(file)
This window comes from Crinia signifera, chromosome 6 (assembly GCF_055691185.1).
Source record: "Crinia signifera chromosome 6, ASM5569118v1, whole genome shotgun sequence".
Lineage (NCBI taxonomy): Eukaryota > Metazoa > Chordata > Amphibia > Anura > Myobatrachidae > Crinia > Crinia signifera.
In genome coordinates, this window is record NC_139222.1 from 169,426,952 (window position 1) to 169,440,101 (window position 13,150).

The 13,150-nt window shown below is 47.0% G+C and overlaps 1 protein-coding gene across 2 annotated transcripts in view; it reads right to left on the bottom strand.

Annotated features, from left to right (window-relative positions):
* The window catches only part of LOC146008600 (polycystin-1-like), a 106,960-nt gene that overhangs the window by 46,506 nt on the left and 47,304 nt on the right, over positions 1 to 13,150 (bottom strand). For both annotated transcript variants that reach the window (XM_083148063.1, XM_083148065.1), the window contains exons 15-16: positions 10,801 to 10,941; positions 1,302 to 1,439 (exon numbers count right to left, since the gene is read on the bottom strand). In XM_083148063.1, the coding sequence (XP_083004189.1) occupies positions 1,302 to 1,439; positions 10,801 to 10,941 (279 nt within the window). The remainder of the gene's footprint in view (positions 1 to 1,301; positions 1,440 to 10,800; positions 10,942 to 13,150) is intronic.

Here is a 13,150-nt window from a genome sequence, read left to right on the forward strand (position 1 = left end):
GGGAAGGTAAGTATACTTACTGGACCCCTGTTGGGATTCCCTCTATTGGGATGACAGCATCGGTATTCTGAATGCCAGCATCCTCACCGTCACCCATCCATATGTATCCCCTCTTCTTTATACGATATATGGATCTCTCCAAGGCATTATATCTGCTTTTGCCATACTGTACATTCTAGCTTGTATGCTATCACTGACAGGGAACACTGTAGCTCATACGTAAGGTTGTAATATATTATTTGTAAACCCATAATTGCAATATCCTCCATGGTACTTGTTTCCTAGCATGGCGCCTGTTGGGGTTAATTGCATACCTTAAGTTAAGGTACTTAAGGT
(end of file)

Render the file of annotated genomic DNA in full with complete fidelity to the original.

This window comes from Crinia signifera, chromosome 6 (assembly GCF_055691185.1).
Source record: "Crinia signifera chromosome 6, ASM5569118v1, whole genome shotgun sequence".
Lineage (NCBI taxonomy): Eukaryota > Metazoa > Chordata > Amphibia > Anura > Myobatrachidae > Crinia > Crinia signifera.
In genome coordinates, this window is record NC_139222.1 from 169,426,952 (window position 1) to 169,440,101 (window position 13,150).

The 13,150-nt window shown below is 47.0% G+C and overlaps 1 protein-coding gene across 2 annotated transcripts in view; it reads right to left on the bottom strand.

Annotated features, from left to right (window-relative positions):
* The window catches only part of LOC146008600 (polycystin-1-like), a 106,960-nt gene that overhangs the window by 46,506 nt on the left and 47,304 nt on the right, over positions 1 to 13,150 (bottom strand). For both annotated transcript variants that reach the window (XM_083148063.1, XM_083148065.1), the window contains exons 15-16: positions 10,801 to 10,941; positions 1,302 to 1,439 (exon numbers count right to left, since the gene is read on the bottom strand). In XM_083148063.1, the coding sequence (XP_083004189.1) occupies positions 1,302 to 1,439; positions 10,801 to 10,941 (279 nt within the window). The remainder of the gene's footprint in view (positions 1 to 1,301; positions 1,440 to 10,800; positions 10,942 to 13,150) is intronic.

Here is a 13,150-nt window from a genome sequence, read left to right on the forward strand (position 1 = left end):
GGGAAGGTAAGTATACTTACTGGACCCCTGTTGGGATTCCCTCTATTGGGATGACAGCATCGGTATTCTGAATGCCAGCATCCTCACCGTCACCCATCCATATGTATCCCCTCTTCTTTATACGATATATGGATCTCTCCAAGGCATTATATCTGCTTTTGCCATACTGTACATTCTAGCTTGTATGCTATCACTGACAGGGAACACTGTAGCTCATACGTAAGGTTGTAATATATTATTTGTAAACCCATAATTGCAATATCCTCCATGGTACTTGTTTCCTAGCATGGCGCCTGTTGGGGTTAATTGCATACCTTAAGTTAAGGTACTTAAGGT